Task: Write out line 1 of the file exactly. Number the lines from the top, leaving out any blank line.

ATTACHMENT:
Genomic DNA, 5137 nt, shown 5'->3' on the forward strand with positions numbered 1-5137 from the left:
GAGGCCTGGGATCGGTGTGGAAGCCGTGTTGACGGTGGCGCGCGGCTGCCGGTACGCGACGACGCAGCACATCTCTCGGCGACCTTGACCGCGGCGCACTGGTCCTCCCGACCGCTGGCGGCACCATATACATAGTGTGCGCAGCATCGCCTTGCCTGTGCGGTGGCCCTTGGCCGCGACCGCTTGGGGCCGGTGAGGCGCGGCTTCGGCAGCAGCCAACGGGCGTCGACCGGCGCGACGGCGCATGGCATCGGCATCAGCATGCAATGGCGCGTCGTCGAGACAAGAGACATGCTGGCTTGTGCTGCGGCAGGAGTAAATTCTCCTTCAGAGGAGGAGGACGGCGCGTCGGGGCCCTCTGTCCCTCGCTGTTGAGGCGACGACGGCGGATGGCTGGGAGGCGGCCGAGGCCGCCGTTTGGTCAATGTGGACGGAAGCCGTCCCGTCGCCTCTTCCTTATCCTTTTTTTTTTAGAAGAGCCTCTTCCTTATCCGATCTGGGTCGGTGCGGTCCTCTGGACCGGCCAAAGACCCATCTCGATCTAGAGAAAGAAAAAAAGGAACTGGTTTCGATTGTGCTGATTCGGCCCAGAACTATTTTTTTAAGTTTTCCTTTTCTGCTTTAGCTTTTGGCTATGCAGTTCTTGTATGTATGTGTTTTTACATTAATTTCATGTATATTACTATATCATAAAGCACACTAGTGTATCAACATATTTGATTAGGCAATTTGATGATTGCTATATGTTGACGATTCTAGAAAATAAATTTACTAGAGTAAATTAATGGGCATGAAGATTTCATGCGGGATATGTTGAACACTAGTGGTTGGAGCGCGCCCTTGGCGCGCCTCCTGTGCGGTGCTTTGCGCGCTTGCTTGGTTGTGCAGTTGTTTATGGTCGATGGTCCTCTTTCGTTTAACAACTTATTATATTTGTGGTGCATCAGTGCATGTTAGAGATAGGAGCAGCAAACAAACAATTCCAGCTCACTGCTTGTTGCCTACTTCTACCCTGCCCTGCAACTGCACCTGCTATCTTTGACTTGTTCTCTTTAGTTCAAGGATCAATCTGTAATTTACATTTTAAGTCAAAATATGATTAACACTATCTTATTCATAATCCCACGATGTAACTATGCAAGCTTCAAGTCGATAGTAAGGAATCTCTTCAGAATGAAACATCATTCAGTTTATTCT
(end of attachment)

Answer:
Genomic DNA, 5137 nt, shown 5'->3' on the forward strand with positions numbered 1-5137 from the left: